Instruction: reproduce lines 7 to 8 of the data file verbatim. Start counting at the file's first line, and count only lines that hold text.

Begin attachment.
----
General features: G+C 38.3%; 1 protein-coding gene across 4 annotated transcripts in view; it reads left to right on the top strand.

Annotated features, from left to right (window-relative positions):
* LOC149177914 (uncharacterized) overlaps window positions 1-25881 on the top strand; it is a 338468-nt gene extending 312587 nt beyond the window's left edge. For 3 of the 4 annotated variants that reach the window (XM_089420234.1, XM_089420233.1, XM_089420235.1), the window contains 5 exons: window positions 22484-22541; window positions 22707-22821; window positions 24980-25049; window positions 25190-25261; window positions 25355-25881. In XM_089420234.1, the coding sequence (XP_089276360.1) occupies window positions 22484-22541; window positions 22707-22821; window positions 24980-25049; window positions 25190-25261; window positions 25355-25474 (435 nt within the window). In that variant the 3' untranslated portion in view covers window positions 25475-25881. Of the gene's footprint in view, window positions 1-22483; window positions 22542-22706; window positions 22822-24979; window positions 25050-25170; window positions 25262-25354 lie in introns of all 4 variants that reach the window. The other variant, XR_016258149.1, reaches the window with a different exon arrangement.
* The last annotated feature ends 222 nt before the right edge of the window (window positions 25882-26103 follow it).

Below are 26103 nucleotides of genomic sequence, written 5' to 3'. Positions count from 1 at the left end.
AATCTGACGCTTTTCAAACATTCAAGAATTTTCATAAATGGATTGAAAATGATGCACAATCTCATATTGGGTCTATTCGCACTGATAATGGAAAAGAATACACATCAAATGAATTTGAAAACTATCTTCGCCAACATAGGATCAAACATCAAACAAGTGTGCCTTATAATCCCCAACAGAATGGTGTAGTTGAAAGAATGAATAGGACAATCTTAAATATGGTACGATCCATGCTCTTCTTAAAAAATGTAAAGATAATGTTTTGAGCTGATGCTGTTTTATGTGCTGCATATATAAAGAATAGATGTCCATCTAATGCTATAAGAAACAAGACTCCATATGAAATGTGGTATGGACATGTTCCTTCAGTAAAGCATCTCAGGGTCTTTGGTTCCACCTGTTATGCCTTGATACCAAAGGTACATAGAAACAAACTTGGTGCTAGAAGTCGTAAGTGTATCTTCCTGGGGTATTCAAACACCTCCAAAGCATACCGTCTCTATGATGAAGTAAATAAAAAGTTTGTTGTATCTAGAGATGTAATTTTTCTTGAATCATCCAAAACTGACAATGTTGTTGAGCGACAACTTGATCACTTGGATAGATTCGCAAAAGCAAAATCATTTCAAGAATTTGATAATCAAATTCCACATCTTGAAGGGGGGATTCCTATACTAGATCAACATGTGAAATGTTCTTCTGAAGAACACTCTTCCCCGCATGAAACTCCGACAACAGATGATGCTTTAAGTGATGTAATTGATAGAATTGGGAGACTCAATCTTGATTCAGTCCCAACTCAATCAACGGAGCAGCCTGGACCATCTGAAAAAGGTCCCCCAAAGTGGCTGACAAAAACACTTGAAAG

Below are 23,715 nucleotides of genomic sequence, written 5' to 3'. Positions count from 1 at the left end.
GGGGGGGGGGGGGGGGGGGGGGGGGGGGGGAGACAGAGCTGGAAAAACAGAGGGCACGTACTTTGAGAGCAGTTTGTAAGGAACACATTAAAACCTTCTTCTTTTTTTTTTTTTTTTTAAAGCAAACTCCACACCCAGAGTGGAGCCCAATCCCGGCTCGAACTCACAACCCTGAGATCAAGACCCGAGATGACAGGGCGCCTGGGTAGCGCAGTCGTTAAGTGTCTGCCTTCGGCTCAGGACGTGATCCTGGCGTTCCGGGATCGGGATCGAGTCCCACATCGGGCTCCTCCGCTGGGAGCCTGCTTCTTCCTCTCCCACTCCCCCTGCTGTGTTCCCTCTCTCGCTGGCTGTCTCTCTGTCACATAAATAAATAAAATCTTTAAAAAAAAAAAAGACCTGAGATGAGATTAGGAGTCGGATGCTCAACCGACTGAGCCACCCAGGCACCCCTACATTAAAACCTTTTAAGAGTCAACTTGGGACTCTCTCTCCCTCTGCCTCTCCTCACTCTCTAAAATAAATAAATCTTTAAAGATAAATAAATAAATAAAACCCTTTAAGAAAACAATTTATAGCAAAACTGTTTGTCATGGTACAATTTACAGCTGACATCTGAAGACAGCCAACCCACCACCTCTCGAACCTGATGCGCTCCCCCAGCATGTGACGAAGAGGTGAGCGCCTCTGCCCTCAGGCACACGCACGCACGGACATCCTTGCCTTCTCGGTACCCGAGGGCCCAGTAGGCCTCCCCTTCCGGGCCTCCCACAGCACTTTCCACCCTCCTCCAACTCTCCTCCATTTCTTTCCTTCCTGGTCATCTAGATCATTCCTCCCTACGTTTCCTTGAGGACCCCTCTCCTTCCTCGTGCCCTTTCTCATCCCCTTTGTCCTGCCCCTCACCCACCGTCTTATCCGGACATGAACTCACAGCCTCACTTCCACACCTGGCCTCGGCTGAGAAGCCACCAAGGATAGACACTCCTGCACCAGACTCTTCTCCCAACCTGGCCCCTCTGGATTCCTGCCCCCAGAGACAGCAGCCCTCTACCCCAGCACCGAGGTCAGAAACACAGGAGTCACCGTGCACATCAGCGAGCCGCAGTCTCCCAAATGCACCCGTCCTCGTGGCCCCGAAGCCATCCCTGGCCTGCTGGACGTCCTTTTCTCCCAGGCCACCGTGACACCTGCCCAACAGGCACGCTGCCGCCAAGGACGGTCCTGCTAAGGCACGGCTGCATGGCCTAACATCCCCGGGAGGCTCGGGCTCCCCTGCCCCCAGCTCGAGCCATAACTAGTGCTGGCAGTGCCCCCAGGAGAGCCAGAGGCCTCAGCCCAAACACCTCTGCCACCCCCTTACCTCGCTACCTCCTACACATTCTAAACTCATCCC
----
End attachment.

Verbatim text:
Below are 23,715 nucleotides of genomic sequence, written 5' to 3'. Positions count from 1 at the left end.
GGGGGGGGGGGGGGGGGGGGGGGGGGGGGGAGACAGAGCTGGAAAAACAGAGGGCACGTACTTTGAGAGCAGTTTGTAAGGAACACATTAAAACCTTCTTCTTTTTTTTTTTTTTTTTAAAGCAAACTCCACACCCAGAGTGGAGCCCAATCCCGGCTCGAACTCACAACCCTGAGATCAAGACCCGAGATGACAGGGCGCCTGGGTAGCGCAGTCGTTAAGTGTCTGCCTTCGGCTCAGGACGTGATCCTGGCGTTCCGGGATCGGGATCGAGTCCCACATCGGGCTCCTCCGCTGGGAGCCTGCTTCTTCCTCTCCCACTCCCCCTGCTGTGTTCCCTCTCTCGCTGGCTGTCTCTCTGTCACATAAATAAATAAAATCTTTAAAAAAAAAAAAGACCTGAGATGAGATTAGGAGTCGGATGCTCAACCGACTGAGCCACCCAGGCACCCCTACATTAAAACCTTTTAAGAGTCAACTTGGGACTCTCTCTCCCTCTGCCTCTCCTCACTCTCTAAAATAAATAAATCTTTAAAGATAAATAAATAAATAAAACCCTTTAAGAAAACAATTTATAGCAAAACTGTTTGTCATGGTACAATTTACAGCTGACATCTGAAGACAGCCAACCCACCACCTCTCGAACCTGATGCGCTCCCCCAGCATGTGACGAAGAGGTGAGCGCCTCTGCCCTCAGGCACACGCACGCACGGACATCCTTGCCTTCTCGGTACCCGAGGGCCCAGTAGGCCTCCCCTTCCGGGCCTCCCACAGCACTTTCCACCCTCCTCCAACTCTCCTCCATTTCTTTCCTTCCTGGTCATCTAGATCATTCCTCCCTACGTTTCCTTGAGGACCCCTCTCCTTCCTCGTGCCCTTTCTCATCCCCTTTGTCCTGCCCCTCACCCACCGTCTTATCCGGACATGAACTCACAGCCTCACTTCCACACCTGGCCTCGGCTGAGAAGCCACCAAGGATAGACACTCCTGCACCAGACTCTTCTCCCAACCTGGCCCCTCTGGATTCCTGCCCCCAGAGACAGCAGCCCTCTACCCCAGCACCGAGGTCAGAAACACAGGAGTCACCGTGCACATCAGCGAGCCGCAGTCTCCCAAATGCACCCGTCCTCGTGGCCCCGAAGCCATCCCTGGCCTGCTGGACGTCCTTTTCTCCCAGGCCACCGTGACACCTGCCCAACAGGCACGCTGCCGCCAAGGACGGTCCTGCTAAGGCACGGCTGCATGGCCTAACATCCCCGGGAGGCTCGGGCTCCCCTGCCCCCAGCTCGAGCCATAACTAGTGCTGGCAGTGCCCCCAGGAGAGCCAGAGGCCTCAGCCCAAACACCTCTGCCACCCCCTTACCTCGCTACCTCCTACACATTCTAAACTCATCCC